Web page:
Your top 10 questions about college, answered.
1) How much will I study in college?
Being a college student is a full-time job. Expect to study two to three hours for every hour you spend in class, so about 30 – 45 hours a week if you take 15 credit hours.
If that sounds overwhelming, consider this: College gives you more control over what you study, so you'll be learning about things you really love. Plus, you don't have to go it alone. Grab a friend and head to the library or review lecture notes on your laptop at your favorite coffee shop.
2) How will I pick a major?
It's totally fine if you aren't already sure what you want to study—a big part of college is exploration, so it's important to choose a place that lets you stretch the possibilities. Larger universities offer the most flexibility in what you can study. For example, SLU offers nearly 100 undergraduate degrees, which can be customized with certificates and minors to create an education totally unique to you and your interests.
3) What is it like to live in a college dorm room?
Dorms get a bad rap sometimes, but when you think about it, it's actually a pretty good living situation. It's your first time "on your own," but you're surrounded by new friends and support from residence advisors (RAs).
Residence halls come in all shapes and sizes. You might live with one other person in a room that shares a floor-wide communal space, but more and more dorms are moving to apartment-style living. Find out about the housing options at SLU or plan your dorm room on Pinterest.
4) Can I drive?
It depends on the school you attend. At SLU, first-year students can bring their cars and park on campus on a first-come, first-served basis. But current students often recommend freshmen wait a bit before bringing their cars.
College campuses are self-contained, and much of what you want to do will either be on campus or nearby (explore what there is to do in St. Louis). Plus, public transportation options make it very easy to get around for all four years with just a bike or your feet.
5) Should I go Greek?
Depending on the college you choose, this could be a defining question for you. Some things to keep in mind are the time involved, the mission or purpose behind the group you are interested in joining and the type of extracurricular activities on which they focus.
While fraternities and sororities can be social, many are career- or service- oriented. At SLU, 15 percent of undergraduate students go Greek. No matter what you choose to do, college offers plenty of opportunities for making friends and forming lifelong bonds either in or out of a formal group.
6) Am I going to gain weight?
Ah, the freshman 15. College can be hard on your health. You have less time, you're more stressed, and your cooking skills begin and end at ramen noodles and cookie dough from a tube. Luckily, there are plenty of options to stay healthy. Hitting the gym is a guaranteed way to help you keep up your energy and keep off those pounds and at SLU, a membership there is part of your student fees.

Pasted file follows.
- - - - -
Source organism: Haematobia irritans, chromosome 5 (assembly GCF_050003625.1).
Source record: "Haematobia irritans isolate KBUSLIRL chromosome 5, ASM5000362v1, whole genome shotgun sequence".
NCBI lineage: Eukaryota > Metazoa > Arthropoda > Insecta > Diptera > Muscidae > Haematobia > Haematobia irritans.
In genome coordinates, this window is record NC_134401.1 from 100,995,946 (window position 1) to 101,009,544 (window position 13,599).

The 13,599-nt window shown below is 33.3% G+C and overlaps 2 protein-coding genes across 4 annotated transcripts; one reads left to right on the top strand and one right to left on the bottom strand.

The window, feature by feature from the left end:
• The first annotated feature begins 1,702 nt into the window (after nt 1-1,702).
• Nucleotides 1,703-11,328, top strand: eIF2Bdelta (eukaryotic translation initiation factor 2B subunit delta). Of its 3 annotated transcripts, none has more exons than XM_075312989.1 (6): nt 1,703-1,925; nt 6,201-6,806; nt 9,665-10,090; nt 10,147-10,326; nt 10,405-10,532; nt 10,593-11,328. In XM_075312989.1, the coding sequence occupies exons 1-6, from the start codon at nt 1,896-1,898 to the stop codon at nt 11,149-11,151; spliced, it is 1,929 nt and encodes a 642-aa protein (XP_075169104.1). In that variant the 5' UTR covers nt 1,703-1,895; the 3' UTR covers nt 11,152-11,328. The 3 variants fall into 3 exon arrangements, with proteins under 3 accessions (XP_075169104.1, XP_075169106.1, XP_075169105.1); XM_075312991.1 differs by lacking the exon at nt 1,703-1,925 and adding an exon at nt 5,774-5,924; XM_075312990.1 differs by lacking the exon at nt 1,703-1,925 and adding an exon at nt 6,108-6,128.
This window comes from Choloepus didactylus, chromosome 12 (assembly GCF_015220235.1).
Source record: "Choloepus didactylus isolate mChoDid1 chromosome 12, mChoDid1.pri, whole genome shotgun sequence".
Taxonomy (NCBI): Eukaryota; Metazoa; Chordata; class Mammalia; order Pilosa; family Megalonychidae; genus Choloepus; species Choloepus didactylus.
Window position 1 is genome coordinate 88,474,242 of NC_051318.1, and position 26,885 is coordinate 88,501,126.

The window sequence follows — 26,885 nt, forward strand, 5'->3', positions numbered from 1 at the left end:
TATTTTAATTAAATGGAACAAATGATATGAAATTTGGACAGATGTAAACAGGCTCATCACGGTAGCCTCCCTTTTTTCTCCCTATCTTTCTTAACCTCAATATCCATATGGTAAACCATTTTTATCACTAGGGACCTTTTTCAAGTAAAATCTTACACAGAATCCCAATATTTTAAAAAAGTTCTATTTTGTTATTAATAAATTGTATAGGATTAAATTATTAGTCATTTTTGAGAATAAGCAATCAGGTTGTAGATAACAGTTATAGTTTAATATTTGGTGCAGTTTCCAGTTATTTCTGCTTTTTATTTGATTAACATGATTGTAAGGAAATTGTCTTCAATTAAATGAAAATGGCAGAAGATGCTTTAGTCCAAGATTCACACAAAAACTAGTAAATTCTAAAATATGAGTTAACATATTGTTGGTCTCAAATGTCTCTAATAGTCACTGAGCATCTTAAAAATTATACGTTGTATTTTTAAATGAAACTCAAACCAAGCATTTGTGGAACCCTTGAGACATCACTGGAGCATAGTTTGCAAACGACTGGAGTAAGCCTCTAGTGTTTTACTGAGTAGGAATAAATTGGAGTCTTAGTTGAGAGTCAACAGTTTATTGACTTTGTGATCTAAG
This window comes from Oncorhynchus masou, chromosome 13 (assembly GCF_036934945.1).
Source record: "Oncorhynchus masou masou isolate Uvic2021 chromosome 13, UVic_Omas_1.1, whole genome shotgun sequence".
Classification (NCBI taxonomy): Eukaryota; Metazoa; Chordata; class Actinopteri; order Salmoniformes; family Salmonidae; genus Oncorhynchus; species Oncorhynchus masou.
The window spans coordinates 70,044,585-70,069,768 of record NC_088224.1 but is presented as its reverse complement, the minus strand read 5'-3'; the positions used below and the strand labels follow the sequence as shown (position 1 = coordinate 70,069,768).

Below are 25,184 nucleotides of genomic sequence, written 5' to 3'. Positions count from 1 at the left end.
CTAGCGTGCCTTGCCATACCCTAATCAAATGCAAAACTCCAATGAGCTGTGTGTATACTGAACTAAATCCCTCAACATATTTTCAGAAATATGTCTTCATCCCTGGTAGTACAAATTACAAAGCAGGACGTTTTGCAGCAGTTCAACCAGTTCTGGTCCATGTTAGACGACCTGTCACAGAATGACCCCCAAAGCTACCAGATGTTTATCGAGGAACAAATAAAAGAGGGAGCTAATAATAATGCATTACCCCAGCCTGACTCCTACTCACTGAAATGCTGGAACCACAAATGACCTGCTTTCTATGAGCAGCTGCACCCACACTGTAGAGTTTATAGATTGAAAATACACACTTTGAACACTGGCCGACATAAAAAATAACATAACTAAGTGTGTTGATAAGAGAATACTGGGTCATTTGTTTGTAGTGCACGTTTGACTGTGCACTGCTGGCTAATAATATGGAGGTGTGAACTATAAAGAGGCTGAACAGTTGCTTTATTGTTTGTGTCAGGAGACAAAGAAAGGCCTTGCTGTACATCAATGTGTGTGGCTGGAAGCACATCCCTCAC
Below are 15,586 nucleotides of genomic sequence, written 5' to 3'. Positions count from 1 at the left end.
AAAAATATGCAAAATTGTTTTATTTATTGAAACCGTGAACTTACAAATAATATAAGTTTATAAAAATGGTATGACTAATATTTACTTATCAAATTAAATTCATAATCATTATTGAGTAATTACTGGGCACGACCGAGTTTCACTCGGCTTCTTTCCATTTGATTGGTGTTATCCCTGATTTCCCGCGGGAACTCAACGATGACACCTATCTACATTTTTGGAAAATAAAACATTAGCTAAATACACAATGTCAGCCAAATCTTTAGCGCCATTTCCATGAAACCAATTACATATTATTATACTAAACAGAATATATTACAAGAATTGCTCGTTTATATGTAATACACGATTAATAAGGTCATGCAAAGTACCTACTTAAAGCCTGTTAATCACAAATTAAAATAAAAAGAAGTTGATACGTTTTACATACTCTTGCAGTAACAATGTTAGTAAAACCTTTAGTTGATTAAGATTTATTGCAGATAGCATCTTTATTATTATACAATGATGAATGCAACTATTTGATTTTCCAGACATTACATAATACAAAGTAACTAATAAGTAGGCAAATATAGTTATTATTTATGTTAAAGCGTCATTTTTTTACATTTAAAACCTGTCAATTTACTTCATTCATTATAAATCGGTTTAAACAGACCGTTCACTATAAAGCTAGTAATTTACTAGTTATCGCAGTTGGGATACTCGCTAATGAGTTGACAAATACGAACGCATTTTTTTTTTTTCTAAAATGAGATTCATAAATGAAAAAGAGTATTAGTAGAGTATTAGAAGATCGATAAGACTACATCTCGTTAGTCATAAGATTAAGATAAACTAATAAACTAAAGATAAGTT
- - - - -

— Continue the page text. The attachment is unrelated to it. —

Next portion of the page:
Campus food is getting healthier too. At SLU, dining services offers vegan and vegetarian choices, along with organic milk and free-range meats whenever possible. Fresh Gatherings Café at the medical center serves up dishes like black bean and quinoa burgers with jicama apple slaw, and also offers a market selling locally raised produce.
7) How far should I go from home?
Your parents probably have a lot of say in this decision, and rightly so! There are benefits to being close to your friends and family, especially during the first year you are on your own, while heading out into the world can help you build your independence and focus on your studies (Plus, there is always Skype!).
The bottom line is that you should choose the best college for you. Focus on finding that first. Before long, you might be defining home in an entirely new way.
8) How am I going to afford this?
College costs can add up, there's no doubt. Before you put lottery tickets on the shopping list though, remember that there is a lot of financial aid available. In fact, at SLU 97 percent of first-time freshmen receive help with tuition, with more than $333 million awarded in scholarships and financial aid in 2014.
Check out the Presidential Scholarship, a four-year, full-tuition award SLU offers to exceptional students. Find out more about financial aid, talk to your family about what you can afford and make a plan.
9) What's life like on campus?
Classes and grades are a big part of your university experience, but they aren't the only ways you grow when you're in college. The organizations, sports and cultural experiences offered on and near campus will be a big part of your life.
SLU offers over 200 campus organizations and activities, including plenty of opportunities to volunteer, participate in team or club sports, or sing your heart out in a cappella groups, while St. Louis' cultural heart is steps away, offering the symphony, theater shows, art and great eats.
10) Should I pick a party school?
Not to sound like your mom here, but that depends on what you want at the end of four years. You get one chance at an undergraduate experience. A school that focuses on academics and you as a person is going to leave you in a better position, period.
Need proof? Ask recent grads: 96 percent of 2013 SLU graduates are satisfied in their careers or graduate studies. That's not to say SLU students don't have fun. Billikens After Dark offers peer-pressure-free street parties, while NCAA Division I teams keep excitement high and Chaifetz Arena rocks the student body.
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- Quiz: College Majors
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